So, wear your seatbelt, don’t speed, use your signals and pray your vehicle doesn’t break down on the side of some busy highway and blocking traffic. Also pray that the other drivers on the road are the very best drivers they can be and will not hit you, or cause you to hit them…
  4. Clean the windows in your home or wherever you are staying. You’ll probably find yourself looking out your windows a lot now… it’s a good idea to be able to see out of them clearly.
  5. Hey, although we mentioned above that its going to take some cash to stay hidden, while on the run try to eat only the best food and drink the best wine – because when you are eventually caught, county lockup has only the best bologna sandwiches and truly the finest vintage kool aid. It will help you to relive your fine dining experiences while choking down what your local jail has to feed you. You might as well hand over your corn and biscuit to the inmate sitting next to you – he is probably going to take it anyway.
  6. Say goodbye to your parents, siblings, friends, wife, husband, children, grandparents… hmmm – forget it – just leave a note. Once you are on the run forget about making contact with the people you love and cherish. Don’t make them an accomplice to your crime or… witnesses. If you have decided to take your family with you on the run, you should really prepare them for the day you are pulled over (because of a driver who was not as good as you…) and ordered from the car. At least walking backwards to the sound of the officers voice you’ll be able to see your children crying and screaming as they look at you from the rear window of the car…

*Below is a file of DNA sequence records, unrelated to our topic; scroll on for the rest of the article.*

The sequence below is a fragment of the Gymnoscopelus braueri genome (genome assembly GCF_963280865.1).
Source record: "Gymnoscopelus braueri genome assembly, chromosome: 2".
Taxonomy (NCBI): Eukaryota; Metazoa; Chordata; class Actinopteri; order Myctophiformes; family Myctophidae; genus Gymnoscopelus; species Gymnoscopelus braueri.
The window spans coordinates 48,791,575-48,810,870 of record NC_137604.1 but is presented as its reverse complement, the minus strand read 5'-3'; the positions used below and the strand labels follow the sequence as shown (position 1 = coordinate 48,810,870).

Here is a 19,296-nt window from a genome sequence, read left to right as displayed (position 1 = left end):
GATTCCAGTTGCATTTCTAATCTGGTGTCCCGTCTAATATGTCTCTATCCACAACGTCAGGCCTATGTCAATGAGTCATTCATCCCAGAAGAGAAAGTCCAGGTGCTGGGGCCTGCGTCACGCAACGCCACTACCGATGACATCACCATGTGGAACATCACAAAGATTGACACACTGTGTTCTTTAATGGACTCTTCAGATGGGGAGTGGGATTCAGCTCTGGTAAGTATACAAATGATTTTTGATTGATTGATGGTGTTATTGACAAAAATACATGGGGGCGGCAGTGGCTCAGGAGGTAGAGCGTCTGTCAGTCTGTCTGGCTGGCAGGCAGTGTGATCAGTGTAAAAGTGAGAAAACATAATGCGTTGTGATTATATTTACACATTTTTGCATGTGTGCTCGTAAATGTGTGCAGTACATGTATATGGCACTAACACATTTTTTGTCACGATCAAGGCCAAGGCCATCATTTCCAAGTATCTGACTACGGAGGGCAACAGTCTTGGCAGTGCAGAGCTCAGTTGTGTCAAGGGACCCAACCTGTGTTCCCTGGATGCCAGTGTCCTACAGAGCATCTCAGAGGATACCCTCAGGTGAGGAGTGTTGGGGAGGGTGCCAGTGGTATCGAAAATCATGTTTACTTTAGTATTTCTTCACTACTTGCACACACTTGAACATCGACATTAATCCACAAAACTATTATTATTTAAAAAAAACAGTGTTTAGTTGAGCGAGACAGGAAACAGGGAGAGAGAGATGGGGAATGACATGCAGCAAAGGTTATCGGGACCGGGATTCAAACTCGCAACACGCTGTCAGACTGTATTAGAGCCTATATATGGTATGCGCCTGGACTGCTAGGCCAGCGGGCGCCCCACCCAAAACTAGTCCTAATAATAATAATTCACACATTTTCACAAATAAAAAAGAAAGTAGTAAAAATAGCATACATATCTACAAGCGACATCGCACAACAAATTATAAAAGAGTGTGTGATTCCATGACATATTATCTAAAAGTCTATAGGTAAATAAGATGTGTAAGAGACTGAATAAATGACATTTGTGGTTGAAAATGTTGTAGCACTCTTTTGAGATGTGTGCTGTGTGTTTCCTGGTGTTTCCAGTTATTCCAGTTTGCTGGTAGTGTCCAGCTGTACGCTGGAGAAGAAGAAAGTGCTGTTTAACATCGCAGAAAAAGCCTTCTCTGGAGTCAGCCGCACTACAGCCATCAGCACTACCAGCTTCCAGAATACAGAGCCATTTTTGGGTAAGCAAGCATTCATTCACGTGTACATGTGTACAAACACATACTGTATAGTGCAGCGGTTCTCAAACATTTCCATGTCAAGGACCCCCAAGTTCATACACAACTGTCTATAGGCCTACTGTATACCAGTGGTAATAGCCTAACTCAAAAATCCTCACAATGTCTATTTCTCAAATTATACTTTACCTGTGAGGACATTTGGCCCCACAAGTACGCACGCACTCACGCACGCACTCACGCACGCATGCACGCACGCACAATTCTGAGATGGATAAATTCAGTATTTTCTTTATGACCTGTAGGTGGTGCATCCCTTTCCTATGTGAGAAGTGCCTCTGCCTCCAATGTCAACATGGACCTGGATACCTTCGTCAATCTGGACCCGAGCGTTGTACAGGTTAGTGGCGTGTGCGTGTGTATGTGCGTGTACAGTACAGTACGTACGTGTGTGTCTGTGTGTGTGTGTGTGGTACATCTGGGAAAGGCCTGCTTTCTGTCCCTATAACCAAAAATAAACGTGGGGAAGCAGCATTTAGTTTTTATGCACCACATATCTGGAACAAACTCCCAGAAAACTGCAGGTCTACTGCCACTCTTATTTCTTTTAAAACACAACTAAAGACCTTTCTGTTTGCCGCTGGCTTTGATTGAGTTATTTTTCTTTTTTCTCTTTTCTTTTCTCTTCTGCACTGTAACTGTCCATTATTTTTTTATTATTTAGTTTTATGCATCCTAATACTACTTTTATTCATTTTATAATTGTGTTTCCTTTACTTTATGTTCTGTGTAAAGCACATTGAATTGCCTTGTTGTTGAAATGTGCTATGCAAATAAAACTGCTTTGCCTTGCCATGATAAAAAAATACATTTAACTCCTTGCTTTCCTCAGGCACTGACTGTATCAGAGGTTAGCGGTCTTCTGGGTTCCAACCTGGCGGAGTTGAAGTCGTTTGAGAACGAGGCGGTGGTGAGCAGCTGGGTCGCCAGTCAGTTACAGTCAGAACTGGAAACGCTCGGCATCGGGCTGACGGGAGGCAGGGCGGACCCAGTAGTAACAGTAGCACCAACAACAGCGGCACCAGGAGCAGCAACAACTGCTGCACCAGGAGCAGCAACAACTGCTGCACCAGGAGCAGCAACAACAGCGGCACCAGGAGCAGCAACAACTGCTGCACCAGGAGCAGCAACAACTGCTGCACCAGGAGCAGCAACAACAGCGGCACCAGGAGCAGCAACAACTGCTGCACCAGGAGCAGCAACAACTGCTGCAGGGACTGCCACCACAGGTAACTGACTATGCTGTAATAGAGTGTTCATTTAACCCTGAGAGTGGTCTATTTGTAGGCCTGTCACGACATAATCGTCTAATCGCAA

7. We can’t stress this enough – stay the hell off Facebook and Twitter! Unless you really need people to know what you had for breakfast and where (especially people looking for you) then go for it. Your online social status needs to be devoid of any social standing other than the occasional friend asking where you are on some other friend’s wall. But, people enjoy being social butterflies so we also suggest having friends who are competent lawyers and bondsmen.
  8. Just let the paranoia seep in. Its going to happen anyway. Every car will be a cop car and every person in a uniform, regardless if they are FedEx drivers or USPS mail carriers, will be the police. So, don’t relax for a moment – stay on edge and let that refreshing wave of panic wash over you every time a police cruiser (or what you thought was a police cruise but turned out to be a senior citizen on their way to bingo who happens to have a blue car…) pulls up beside you at every traffic light. Eyes front now; take a deep breath… panic…

The point of this semi-informative article was to help point out that you can never truly run from your past legal troubles. You will eventually be caught and you may get a larger bond amount if you are considered a flight risk. Besides, not many bondsmen will take your money unless they know your co-signer has something of value to cover your bond when you run again.